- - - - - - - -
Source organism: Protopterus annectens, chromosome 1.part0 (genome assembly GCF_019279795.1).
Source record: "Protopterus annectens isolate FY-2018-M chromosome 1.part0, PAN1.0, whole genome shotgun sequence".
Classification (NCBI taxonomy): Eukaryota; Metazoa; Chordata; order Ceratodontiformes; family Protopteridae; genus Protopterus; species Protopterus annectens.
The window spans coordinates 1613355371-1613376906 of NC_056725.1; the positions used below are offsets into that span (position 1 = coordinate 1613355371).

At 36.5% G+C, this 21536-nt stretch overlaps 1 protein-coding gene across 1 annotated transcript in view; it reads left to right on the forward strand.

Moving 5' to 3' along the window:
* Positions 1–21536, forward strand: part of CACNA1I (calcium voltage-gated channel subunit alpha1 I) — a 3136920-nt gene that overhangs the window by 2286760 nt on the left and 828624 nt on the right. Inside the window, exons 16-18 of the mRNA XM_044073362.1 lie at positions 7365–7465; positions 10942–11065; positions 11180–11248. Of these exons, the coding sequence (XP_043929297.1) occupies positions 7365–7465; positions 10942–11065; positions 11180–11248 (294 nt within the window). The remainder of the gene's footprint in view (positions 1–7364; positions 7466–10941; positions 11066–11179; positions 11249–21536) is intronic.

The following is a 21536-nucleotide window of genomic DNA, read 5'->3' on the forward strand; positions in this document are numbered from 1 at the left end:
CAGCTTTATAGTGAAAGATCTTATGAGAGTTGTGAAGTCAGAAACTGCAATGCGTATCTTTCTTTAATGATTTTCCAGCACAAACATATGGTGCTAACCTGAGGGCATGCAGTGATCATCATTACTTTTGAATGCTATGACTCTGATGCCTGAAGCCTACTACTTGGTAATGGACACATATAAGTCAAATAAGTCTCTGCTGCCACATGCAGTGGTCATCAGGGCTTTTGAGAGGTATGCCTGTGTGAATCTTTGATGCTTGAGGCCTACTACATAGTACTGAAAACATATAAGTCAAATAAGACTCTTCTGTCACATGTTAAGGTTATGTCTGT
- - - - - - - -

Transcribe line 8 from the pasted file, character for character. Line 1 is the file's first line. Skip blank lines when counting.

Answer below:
The following is a 21536-nucleotide window of genomic DNA, read 5'->3' on the forward strand; positions in this document are numbered from 1 at the left end: